Actually, I fell short a few weeks ago when I ran out of warp for the sampler I was making. I decided to make a second sampler, striving for perfection.

My warp”fell short” again, but this time I decided to tie on more warp, a process NOT recommended by more experienced weavers on my Facebook Weaving group. I decided to ignore their advice and do it anyways. They were right, of course.

I measured and cut 140 threads, each about 4 feet in length. one by one, I knotted an old and new string together and trimmed the knots. I re-established the tension on my warp and started weaving again.

That seemed to work well until the knots started the process of coming through the heddles and reed. My fell line (where the weaving is actually done) started to wiggle and “smile”: the tension became uneven and my weaving was ragged. With every second treadle change, I was having to untangle threads from the back of the loom.

Finally I decided to pull the knots through the heddles and reed without weaving them, leaving a 10 inch gap in my weaving. It was difficult to establish a good tension after that, but I managed to get back on track.

Then, I noticed that I was already running out of warp–again! I decreased the sample size—from 2 to 1 inches–and retied the back beam to get a few more inches out of the loom waste. I managed to eek out the last ten structures to complete my project.

unnamed-3My finished product has an unplanned seam and a shortened sequence but, hey, its a sampler. It looks good and feels soft and wonderful. This picture shows a variety of the patterns in the sampler. I learned new tricks and now know more about mistakes to avoid in the future.

I’m ready to start my next project–sampler towels–which will add more color and practicality to my palette.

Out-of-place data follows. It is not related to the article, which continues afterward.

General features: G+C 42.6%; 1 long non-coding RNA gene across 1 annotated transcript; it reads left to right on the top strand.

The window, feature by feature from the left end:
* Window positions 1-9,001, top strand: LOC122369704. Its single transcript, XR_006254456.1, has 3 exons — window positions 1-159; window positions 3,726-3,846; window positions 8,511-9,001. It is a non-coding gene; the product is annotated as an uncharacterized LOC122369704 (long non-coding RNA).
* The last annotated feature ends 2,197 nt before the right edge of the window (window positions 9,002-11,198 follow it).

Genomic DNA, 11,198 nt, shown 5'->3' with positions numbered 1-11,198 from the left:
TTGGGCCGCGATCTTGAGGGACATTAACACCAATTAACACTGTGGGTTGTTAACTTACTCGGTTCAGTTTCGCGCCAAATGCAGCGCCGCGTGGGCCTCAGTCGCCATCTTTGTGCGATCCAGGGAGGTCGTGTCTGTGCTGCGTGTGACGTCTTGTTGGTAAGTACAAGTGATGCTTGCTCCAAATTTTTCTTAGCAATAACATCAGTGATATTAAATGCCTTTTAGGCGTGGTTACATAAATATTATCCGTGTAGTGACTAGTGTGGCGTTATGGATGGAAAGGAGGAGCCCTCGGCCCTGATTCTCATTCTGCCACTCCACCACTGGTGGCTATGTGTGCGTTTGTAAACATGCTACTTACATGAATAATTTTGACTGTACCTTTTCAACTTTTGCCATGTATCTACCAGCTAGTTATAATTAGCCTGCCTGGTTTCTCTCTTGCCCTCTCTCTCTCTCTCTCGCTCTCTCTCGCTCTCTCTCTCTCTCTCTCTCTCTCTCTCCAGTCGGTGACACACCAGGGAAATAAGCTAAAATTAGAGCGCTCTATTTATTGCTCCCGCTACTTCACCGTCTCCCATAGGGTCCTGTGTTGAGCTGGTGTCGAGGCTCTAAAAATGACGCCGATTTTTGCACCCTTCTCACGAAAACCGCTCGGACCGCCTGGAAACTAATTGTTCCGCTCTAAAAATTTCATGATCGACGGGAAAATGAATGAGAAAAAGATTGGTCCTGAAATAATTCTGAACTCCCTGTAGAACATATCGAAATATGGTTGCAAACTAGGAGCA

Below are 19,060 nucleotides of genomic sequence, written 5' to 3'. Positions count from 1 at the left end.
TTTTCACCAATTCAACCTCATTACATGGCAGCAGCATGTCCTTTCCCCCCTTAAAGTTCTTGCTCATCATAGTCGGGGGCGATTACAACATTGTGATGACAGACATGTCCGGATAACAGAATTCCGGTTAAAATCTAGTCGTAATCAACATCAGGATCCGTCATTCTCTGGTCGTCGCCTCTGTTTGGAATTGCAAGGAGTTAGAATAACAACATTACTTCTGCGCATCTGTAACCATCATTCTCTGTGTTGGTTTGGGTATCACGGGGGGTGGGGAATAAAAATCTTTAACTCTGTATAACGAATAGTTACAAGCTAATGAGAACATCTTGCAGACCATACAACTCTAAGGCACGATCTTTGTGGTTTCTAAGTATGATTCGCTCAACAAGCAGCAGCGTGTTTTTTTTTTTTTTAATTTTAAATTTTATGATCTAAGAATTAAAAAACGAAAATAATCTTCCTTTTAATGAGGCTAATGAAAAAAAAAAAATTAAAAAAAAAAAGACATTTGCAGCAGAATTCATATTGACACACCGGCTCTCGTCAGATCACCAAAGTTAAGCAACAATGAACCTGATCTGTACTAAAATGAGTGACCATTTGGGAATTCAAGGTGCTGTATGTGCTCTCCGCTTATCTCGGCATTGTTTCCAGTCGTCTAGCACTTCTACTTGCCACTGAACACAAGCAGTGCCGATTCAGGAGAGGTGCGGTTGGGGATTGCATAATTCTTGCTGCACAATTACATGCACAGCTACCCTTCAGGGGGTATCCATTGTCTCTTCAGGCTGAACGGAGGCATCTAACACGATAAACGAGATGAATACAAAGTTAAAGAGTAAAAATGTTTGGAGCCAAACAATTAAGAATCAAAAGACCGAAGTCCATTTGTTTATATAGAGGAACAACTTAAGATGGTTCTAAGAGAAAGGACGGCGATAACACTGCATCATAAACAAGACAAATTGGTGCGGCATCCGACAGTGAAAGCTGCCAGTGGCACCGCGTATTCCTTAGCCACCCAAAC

I know that I will start with an extra, extra long warp.


P.S. I’m pretty sure there is a spiritual application to this story, but I’ll leave it to your imagination and consideration.

Here is my birthday gift: a used warping board bought on Craigslist, with a 9-yard warp for my next project.img_2633

Reluctant Reunion

I really didn’t want to come. I’d signed up, paid my fees, and bought a plane ticket. Just ten days before John had decided that he would like to join me on the trip to Colorado and there was an extra room because someone else had to cancel. When John2 had another manic episode, I really wondered if one or both of us could/should go. I worked Monday, Tuesday and Wednesday and still didn’t feel like taking a trip, but decided to just follow through regardless of feelings.

Our West Sub class of 44 graduates (1976) had voted to have this reunion in Colorado for a change. Only 13 ladies made the trip, less than 1/3 of our class. Illness, grandbabies, and other travel prevented many from making the trip, as well as some whose memories of nursing school aren’t all that fond.

14370306_10157368366335401_2575341235484813236_nBut the weekend has been sweet. We’ve laughed and talked through three meals a day and evening sessions focused on the past, present and future. We’ve driven together to town, and along the Trail Ridge Drive. We took a short walk around Bear Lake and huffed and puffed up trails in (literally) thin air. We even stopped to see a small display of National Park Centennial quilts.

This morning, we sang a lot of old hymns and songs from the 70s, our older voices stretching to hit the high notes (plus John’s bass.) We prayed and shared and had Cheryl Fornelli tell us a story* from John 11.








I came reluctantly. I leave blessed. So here’s the lesson: Grab whatever opportunities you have to reconnect with classmates, extended family, and friends. It’s a little taste of heaven.



*Cheryl uses a method called Orality, which uses oral storytelling to teach the biblical narrative. She and her husband, John, have been using this as an evangelistic tool in many cultures. Follow the links to learn more.